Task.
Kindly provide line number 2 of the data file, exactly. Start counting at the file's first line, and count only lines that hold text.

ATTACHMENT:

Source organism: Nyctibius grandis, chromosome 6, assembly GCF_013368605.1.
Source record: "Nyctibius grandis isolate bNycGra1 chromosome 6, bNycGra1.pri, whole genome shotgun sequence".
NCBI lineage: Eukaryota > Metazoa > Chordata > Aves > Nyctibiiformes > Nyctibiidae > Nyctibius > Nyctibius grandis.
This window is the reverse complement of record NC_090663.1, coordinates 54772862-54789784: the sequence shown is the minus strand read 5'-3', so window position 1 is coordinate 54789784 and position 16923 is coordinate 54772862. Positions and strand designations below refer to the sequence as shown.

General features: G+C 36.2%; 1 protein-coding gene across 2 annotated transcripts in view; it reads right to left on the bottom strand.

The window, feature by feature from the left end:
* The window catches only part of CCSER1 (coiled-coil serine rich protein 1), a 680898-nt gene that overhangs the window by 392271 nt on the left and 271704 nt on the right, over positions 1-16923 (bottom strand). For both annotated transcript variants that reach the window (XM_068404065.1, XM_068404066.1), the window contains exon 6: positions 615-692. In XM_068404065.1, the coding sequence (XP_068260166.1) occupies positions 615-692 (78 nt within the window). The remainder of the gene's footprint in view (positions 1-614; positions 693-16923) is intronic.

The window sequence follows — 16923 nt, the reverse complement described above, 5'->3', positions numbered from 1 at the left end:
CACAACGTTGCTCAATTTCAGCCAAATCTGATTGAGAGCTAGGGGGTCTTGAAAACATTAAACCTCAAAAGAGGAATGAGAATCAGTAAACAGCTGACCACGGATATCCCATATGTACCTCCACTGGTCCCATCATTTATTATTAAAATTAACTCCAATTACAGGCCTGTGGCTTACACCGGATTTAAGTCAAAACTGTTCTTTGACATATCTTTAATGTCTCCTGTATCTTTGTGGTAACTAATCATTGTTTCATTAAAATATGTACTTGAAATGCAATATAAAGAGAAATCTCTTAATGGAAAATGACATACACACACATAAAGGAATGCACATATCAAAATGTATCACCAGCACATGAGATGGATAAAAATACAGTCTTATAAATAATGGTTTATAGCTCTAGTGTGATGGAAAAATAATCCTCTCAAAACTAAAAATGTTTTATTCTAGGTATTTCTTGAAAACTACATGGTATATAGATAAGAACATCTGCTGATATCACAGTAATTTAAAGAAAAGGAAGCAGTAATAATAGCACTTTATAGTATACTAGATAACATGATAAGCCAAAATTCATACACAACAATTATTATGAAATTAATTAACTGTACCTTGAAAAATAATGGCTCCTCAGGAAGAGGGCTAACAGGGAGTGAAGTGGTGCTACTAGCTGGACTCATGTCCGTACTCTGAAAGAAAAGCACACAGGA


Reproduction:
Source record: "Nyctibius grandis isolate bNycGra1 chromosome 6, bNycGra1.pri, whole genome shotgun sequence".